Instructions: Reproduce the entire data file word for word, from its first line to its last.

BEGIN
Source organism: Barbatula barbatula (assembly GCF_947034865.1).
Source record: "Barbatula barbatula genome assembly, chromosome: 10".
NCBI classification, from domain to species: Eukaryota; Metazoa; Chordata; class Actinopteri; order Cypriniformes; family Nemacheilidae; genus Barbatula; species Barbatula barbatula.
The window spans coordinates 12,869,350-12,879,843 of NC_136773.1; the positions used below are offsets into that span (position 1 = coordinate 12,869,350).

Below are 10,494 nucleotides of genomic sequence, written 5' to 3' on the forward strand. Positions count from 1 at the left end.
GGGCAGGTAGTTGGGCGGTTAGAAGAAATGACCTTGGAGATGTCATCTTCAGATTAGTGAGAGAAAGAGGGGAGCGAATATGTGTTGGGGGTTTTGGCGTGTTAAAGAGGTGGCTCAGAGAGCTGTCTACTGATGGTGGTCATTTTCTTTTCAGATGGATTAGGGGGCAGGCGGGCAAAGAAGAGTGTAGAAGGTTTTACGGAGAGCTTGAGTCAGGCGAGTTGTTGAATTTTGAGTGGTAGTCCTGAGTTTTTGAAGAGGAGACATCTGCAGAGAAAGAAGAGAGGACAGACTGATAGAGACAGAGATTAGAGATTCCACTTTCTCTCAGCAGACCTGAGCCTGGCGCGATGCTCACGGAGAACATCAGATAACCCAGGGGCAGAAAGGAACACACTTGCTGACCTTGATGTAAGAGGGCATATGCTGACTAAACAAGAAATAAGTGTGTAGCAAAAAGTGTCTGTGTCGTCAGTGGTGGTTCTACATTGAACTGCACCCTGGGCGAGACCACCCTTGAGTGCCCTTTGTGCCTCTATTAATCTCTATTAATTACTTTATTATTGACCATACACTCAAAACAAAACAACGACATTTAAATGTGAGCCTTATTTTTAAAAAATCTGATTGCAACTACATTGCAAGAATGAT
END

Source organism: Barbatula barbatula (assembly GCF_947034865.1).
Source record: "Barbatula barbatula genome assembly, chromosome: 10".
NCBI classification, from domain to species: Eukaryota; Metazoa; Chordata; class Actinopteri; order Cypriniformes; family Nemacheilidae; genus Barbatula; species Barbatula barbatula.
The window spans coordinates 12,869,350-12,879,843 of NC_136773.1; the positions used below are offsets into that span (position 1 = coordinate 12,869,350).

Below are 10,494 nucleotides of genomic sequence, written 5' to 3' on the forward strand. Positions count from 1 at the left end.
GGGCAGGTAGTTGGGCGGTTAGAAGAAATGACCTTGGAGATGTCATCTTCAGATTAGTGAGAGAAAGAGGGGAGCGAATATGTGTTGGGGGTTTTGGCGTGTTAAAGAGGTGGCTCAGAGAGCTGTCTACTGATGGTGGTCATTTTCTTTTCAGATGGATTAGGGGGCAGGCGGGCAAAGAAGAGTGTAGAAGGTTTTACGGAGAGCTTGAGTCAGGCGAGTTGTTGAATTTTGAGTGGTAGTCCTGAGTTTTTGAAGAGGAGACATCTGCAGAGAAAGAAGAGAGGACAGACTGATAGAGACAGAGATTAGAGATTCCACTTTCTCTCAGCAGACCTGAGCCTGGCGCGATGCTCACGGAGAACATCAGATAACCCAGGGGCAGAAAGGAACACACTTGCTGACCTTGATGTAAGAGGGCATATGCTGACTAAACAAGAAATAAGTGTGTAGCAAAAAGTGTCTGTGTCGTCAGTGGTGGTTCTACATTGAACTGCACCCTGGGCGAGACCACCCTTGAGTGCCCTTTGTGCCTCTATTAATCTCTATTAATTACTTTATTATTGACCATACACTCAAAACAAAACAACGACATTTAAATGTGAGCCTTATTTTTAAAAAATCTGATTGCAACTACATTGCAAGAATGAT